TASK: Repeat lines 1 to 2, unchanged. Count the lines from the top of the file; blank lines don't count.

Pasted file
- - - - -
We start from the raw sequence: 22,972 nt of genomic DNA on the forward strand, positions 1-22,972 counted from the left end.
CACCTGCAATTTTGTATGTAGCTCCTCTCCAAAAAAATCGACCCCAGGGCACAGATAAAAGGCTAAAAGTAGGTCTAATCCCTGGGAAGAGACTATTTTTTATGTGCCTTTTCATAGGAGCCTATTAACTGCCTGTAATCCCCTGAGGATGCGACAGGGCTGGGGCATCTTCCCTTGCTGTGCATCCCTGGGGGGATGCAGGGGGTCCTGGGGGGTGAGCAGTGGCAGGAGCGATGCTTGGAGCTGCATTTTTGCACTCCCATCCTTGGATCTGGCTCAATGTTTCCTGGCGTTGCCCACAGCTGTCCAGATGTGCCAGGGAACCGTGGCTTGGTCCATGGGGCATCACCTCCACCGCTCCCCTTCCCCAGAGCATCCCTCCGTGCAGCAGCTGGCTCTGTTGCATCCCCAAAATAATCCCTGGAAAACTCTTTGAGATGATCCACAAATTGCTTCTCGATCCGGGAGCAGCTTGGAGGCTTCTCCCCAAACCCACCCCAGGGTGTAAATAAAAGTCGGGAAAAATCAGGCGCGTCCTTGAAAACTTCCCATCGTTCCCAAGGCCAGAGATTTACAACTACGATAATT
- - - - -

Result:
We start from the raw sequence: 22,972 nt of genomic DNA on the forward strand, positions 1-22,972 counted from the left end.
CACCTGCAATTTTGTATGTAGCTCCTCTCCAAAAAAATCGACCCCAGGGCACAGATAAAAGGCTAAAAGTAGGTCTAATCCCTGGGAAGAGACTATTTTTTATGTGCCTTTTCATAGGAGCCTATTAACTGCCTGTAATCCCCTGAGGATGCGACAGGGCTGGGGCATCTTCCCTTGCTGTGCATCCCTGGGGGGATGCAGGGGGTCCTGGGGGGTGAGCAGTGGCAGGAGCGATGCTTGGAGCTGCATTTTTGCACTCCCATCCTTGGATCTGGCTCAATGTTTCCTGGCGTTGCCCACAGCTGTCCAGATGTGCCAGGGAACCGTGGCTTGGTCCATGGGGCATCACCTCCACCGCTCCCCTTCCCCAGAGCATCCCTCCGTGCAGCAGCTGGCTCTGTTGCATCCCCAAAATAATCCCTGGAAAACTCTTTGAGATGATCCACAAATTGCTTCTCGATCCGGGAGCAGCTTGGAGGCTTCTCCCCAAACCCACCCCAGGGTGTAAATAAAAGTCGGGAAAAATCAGGCGCGTCCTTGAAAACTTCCCATCGTTCCCAAGGCCAGAGATTTACAACTACGATAATT